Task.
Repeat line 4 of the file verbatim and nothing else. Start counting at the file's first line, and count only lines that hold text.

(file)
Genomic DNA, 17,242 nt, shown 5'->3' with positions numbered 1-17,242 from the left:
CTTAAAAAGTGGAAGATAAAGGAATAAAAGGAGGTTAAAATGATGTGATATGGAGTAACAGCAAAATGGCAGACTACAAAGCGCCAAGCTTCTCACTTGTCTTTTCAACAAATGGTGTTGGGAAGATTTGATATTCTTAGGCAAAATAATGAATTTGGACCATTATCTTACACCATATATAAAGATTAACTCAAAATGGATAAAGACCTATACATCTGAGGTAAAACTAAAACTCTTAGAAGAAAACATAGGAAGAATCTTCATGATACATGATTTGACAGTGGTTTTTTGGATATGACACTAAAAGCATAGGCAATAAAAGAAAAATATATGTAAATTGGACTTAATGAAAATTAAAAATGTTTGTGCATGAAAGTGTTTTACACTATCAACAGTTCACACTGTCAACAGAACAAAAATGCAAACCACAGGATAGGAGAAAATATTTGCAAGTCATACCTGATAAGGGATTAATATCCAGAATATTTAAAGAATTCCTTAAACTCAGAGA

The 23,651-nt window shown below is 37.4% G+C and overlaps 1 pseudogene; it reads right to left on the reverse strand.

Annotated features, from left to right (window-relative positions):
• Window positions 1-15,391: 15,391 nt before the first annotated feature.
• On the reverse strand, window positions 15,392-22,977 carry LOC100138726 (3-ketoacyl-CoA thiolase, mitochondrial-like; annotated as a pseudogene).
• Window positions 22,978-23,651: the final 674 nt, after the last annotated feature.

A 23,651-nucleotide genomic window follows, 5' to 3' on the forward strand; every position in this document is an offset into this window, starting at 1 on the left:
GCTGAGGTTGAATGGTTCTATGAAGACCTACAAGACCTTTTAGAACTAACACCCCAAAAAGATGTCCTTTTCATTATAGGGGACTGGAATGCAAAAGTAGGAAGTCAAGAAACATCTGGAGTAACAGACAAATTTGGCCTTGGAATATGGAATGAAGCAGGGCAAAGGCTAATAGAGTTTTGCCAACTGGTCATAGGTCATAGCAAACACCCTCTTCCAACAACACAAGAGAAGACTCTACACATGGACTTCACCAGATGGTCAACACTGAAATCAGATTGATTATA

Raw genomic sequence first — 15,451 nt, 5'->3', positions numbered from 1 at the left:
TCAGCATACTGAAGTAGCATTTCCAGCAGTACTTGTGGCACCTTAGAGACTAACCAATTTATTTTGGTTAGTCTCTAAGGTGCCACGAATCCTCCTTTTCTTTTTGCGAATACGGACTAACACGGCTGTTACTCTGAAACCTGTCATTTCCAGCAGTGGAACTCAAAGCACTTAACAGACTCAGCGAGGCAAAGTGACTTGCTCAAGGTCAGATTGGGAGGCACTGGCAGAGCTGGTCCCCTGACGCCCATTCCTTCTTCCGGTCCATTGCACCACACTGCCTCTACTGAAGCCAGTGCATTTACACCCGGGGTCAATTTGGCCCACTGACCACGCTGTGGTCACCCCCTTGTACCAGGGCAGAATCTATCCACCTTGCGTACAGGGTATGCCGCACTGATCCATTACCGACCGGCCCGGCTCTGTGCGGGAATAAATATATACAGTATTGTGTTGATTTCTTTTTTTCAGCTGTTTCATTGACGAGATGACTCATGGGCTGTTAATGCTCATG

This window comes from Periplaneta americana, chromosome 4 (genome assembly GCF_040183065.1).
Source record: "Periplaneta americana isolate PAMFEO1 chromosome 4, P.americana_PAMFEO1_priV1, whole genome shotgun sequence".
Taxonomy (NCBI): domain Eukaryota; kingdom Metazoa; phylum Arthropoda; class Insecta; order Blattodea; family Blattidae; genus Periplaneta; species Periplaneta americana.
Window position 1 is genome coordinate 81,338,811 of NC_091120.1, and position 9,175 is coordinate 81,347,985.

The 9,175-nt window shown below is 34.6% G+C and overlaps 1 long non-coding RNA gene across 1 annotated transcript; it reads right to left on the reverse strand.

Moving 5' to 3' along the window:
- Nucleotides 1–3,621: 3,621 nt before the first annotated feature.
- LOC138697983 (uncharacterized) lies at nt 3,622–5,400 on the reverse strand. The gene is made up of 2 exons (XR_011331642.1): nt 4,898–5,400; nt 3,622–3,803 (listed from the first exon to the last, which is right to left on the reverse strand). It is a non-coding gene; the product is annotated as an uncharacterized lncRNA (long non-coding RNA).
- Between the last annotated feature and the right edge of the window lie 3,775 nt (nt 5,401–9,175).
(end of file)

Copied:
Annotated features, from left to right (window-relative positions):